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Ileocecal Lip
Digestive System

Ileocecal Lip

Labrum ileocolicum

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Structure/ Morphology

The ileocecal lip is the inferior fold that forms the lower portion of the ileal orifice.

It’s composed of all the layers that make up the walls of the intestines folded back upon themselves. Thus, the mucosa, submucosa, and muscular layers of the terminal ileum lay internally against, in a mirror image fashion, the same layers of the colon within the lumen of the colon (Standring, 2016).

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Related parts of the anatomy

Key Features/Anatomical Relations

The ileocecal lip is the lower fold that forms the ileal orifice in the lumen of the colon. It’s located at the junction of the ileum and colon, and roughly at the junction between the cecum and ascending colon.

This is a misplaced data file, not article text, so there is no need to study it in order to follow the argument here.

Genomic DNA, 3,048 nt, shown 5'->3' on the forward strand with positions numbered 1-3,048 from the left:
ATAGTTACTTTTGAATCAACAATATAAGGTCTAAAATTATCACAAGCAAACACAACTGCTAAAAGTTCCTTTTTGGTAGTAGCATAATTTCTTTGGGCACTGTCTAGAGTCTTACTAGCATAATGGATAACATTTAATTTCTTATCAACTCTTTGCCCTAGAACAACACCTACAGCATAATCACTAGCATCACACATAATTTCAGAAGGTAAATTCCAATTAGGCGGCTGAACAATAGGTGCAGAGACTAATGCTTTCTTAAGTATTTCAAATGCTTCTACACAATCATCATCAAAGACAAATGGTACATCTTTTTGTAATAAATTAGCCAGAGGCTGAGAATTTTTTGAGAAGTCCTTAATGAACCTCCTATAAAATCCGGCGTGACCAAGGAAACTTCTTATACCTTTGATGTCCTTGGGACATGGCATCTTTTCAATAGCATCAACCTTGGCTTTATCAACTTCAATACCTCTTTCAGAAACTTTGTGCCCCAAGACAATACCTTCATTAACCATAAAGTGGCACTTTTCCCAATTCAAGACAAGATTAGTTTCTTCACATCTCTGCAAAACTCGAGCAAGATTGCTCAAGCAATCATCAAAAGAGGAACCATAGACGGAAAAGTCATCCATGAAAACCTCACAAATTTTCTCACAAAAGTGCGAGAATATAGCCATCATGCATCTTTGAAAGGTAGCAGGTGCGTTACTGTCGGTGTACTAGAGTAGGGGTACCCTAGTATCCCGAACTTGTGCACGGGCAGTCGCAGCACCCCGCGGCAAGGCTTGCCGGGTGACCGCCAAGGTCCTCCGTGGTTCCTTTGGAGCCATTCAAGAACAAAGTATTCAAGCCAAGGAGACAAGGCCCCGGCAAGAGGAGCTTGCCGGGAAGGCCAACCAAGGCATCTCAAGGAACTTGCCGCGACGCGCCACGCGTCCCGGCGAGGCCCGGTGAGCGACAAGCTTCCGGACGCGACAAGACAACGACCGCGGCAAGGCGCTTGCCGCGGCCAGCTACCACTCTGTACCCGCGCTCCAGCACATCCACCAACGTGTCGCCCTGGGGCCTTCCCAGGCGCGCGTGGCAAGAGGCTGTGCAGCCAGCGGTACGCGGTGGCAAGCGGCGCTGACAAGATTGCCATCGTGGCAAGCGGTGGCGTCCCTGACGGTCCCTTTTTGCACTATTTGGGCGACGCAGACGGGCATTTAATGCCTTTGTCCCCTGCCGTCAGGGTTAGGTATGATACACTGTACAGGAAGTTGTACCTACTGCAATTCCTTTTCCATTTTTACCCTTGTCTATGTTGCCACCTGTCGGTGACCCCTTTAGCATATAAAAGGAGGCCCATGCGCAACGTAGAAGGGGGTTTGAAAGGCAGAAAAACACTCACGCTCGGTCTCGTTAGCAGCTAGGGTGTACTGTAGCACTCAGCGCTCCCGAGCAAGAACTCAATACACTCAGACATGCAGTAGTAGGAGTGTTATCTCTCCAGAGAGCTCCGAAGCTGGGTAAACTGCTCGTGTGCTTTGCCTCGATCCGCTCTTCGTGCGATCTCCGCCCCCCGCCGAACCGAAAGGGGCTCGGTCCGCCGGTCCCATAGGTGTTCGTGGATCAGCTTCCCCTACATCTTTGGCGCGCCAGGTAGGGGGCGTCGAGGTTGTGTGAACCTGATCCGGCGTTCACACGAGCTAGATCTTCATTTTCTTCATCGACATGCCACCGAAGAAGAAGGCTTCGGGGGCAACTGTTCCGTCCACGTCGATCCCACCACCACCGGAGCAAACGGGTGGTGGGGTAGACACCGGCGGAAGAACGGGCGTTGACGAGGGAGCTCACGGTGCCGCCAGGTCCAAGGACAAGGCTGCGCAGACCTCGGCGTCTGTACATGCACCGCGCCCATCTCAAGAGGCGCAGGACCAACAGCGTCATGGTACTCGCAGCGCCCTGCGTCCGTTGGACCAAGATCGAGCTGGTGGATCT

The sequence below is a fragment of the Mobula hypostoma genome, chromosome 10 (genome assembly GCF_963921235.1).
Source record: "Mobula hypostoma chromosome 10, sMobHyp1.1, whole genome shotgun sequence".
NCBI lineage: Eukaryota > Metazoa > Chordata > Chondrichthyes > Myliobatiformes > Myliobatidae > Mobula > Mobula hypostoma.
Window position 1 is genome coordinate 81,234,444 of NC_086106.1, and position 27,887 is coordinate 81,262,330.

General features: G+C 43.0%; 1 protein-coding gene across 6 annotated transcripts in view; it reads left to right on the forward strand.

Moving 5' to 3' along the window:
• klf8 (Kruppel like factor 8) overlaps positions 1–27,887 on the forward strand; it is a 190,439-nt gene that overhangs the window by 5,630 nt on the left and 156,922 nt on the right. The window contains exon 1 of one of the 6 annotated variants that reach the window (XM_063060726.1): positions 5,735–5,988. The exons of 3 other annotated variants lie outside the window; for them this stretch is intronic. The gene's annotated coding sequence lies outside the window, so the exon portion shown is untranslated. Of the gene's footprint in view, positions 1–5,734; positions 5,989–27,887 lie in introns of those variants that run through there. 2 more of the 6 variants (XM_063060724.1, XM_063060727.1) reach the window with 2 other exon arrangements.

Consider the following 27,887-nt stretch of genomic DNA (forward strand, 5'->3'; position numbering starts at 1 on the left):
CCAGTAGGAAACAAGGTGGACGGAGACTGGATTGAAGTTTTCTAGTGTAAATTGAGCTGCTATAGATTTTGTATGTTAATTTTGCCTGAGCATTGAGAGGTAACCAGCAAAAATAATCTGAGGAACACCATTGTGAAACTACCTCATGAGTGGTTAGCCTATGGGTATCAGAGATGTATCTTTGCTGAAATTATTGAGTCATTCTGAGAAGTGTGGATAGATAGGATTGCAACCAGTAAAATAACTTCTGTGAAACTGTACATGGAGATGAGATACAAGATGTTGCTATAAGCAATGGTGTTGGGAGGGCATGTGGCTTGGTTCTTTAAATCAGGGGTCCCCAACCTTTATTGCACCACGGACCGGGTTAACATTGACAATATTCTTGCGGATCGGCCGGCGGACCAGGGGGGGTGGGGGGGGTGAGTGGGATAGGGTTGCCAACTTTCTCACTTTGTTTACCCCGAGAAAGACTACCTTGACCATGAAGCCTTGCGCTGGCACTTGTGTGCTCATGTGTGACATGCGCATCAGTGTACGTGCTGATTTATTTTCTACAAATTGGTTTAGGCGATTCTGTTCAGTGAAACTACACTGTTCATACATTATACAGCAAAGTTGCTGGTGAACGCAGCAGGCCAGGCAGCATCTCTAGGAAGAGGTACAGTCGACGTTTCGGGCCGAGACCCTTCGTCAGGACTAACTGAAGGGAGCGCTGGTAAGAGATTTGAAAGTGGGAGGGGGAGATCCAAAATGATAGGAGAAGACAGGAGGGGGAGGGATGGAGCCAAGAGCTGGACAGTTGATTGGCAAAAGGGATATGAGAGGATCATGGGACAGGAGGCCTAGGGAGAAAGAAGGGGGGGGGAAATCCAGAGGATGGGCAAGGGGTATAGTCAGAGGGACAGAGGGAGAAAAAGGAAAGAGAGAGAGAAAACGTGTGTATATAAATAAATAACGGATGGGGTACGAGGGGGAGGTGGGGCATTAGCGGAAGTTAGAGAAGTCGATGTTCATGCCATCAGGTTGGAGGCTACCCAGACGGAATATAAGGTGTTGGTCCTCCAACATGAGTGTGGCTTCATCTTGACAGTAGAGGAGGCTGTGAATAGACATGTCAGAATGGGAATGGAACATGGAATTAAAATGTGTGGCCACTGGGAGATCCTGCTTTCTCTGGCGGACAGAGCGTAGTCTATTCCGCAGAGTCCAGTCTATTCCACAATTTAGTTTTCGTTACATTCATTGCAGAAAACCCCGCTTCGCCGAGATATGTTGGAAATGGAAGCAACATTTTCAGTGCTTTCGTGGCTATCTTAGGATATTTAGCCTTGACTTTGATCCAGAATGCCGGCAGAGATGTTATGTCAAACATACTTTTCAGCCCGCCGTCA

Together with the ileocolic lip, the ileocecal lip forms the frenulum of the ileal orifice and prevents material from passing retrogradely into the ileum (Moore, Dalley and Agur, 2013).


Moore, K. L., Dalley, A. F. and Agur, A. M. R. (2013) Clinically Oriented Anatomy. Clinically Oriented Anatomy 7th edn.: Wolters Kluwer Health/Lippincott Williams & Wilkins.

Standring, S. (2016) Gray's Anatomy: The Anatomical Basis of Clinical Practice. Gray's Anatomy Series 41 edn.: Elsevier Limited.

Learn more about this topic from other Elsevier products

Ileocecal Valve

ScienceDirect image

The medially placed ileocecal valve may produce a soft tissue indentation, so that the gas-filled cecum has the appearance of a coffee bean or kidney (Fig. 16-7B).

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